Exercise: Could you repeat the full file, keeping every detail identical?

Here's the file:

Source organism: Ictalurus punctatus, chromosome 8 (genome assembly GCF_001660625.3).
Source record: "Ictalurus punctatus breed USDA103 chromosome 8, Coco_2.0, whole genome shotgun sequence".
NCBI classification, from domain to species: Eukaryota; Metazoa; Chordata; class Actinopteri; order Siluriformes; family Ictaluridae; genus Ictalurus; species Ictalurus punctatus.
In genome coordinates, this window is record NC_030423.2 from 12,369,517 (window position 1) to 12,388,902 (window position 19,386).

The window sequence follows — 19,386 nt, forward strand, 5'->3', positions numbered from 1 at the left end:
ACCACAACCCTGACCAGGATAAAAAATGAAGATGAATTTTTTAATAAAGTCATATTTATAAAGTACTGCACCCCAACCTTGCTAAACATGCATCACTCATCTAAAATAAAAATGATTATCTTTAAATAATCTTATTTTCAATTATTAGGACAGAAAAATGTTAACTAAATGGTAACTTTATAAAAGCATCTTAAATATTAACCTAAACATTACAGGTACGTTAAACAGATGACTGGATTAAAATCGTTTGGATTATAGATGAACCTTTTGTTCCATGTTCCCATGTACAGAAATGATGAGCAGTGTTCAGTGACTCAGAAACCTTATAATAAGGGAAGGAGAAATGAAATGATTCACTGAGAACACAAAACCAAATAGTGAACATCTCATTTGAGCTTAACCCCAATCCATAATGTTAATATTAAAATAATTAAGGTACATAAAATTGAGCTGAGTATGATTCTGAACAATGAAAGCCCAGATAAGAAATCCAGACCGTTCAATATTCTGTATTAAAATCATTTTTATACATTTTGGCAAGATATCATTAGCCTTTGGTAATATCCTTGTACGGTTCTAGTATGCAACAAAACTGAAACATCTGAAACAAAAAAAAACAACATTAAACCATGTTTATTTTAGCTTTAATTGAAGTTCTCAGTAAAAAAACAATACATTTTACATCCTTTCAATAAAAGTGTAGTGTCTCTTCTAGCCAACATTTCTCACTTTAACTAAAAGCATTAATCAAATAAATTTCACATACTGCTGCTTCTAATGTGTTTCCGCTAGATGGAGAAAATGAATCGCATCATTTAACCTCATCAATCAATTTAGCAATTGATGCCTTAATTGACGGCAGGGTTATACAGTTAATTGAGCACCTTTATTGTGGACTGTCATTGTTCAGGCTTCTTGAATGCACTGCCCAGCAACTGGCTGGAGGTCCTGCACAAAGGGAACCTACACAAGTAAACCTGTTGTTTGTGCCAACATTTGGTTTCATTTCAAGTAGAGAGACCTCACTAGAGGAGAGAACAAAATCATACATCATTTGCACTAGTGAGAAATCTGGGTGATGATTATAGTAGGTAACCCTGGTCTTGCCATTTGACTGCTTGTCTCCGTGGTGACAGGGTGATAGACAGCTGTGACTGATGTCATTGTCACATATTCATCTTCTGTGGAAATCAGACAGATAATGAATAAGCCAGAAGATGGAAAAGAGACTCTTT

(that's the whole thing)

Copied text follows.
Source organism: Ictalurus punctatus, chromosome 8 (genome assembly GCF_001660625.3).
Source record: "Ictalurus punctatus breed USDA103 chromosome 8, Coco_2.0, whole genome shotgun sequence".
NCBI classification, from domain to species: Eukaryota; Metazoa; Chordata; class Actinopteri; order Siluriformes; family Ictaluridae; genus Ictalurus; species Ictalurus punctatus.
In genome coordinates, this window is record NC_030423.2 from 12,369,517 (window position 1) to 12,388,902 (window position 19,386).

The window sequence follows — 19,386 nt, forward strand, 5'->3', positions numbered from 1 at the left end:
ACCACAACCCTGACCAGGATAAAAAATGAAGATGAATTTTTTAATAAAGTCATATTTATAAAGTACTGCACCCCAACCTTGCTAAACATGCATCACTCATCTAAAATAAAAATGATTATCTTTAAATAATCTTATTTTCAATTATTAGGACAGAAAAATGTTAACTAAATGGTAACTTTATAAAAGCATCTTAAATATTAACCTAAACATTACAGGTACGTTAAACAGATGACTGGATTAAAATCGTTTGGATTATAGATGAACCTTTTGTTCCATGTTCCCATGTACAGAAATGATGAGCAGTGTTCAGTGACTCAGAAACCTTATAATAAGGGAAGGAGAAATGAAATGATTCACTGAGAACACAAAACCAAATAGTGAACATCTCATTTGAGCTTAACCCCAATCCATAATGTTAATATTAAAATAATTAAGGTACATAAAATTGAGCTGAGTATGATTCTGAACAATGAAAGCCCAGATAAGAAATCCAGACCGTTCAATATTCTGTATTAAAATCATTTTTATACATTTTGGCAAGATATCATTAGCCTTTGGTAATATCCTTGTACGGTTCTAGTATGCAACAAAACTGAAACATCTGAAACAAAAAAAAACAACATTAAACCATGTTTATTTTAGCTTTAATTGAAGTTCTCAGTAAAAAAACAATACATTTTACATCCTTTCAATAAAAGTGTAGTGTCTCTTCTAGCCAACATTTCTCACTTTAACTAAAAGCATTAATCAAATAAATTTCACATACTGCTGCTTCTAATGTGTTTCCGCTAGATGGAGAAAATGAATCGCATCATTTAACCTCATCAATCAATTTAGCAATTGATGCCTTAATTGACGGCAGGGTTATACAGTTAATTGAGCACCTTTATTGTGGACTGTCATTGTTCAGGCTTCTTGAATGCACTGCCCAGCAACTGGCTGGAGGTCCTGCACAAAGGGAACCTACACAAGTAAACCTGTTGTTTGTGCCAACATTTGGTTTCATTTCAAGTAGAGAGACCTCACTAGAGGAGAGAACAAAATCATACATCATTTGCACTAGTGAGAAATCTGGGTGATGATTATAGTAGGTAACCCTGGTCTTGCCATTTGACTGCTTGTCTCCGTGGTGACAGGGTGATAGACAGCTGTGACTGATGTCATTGTCACATATTCATCTTCTGTGGAAATCAGACAGATAATGAATAAGCCAGAAGATGGAAAAGAGACTCTTT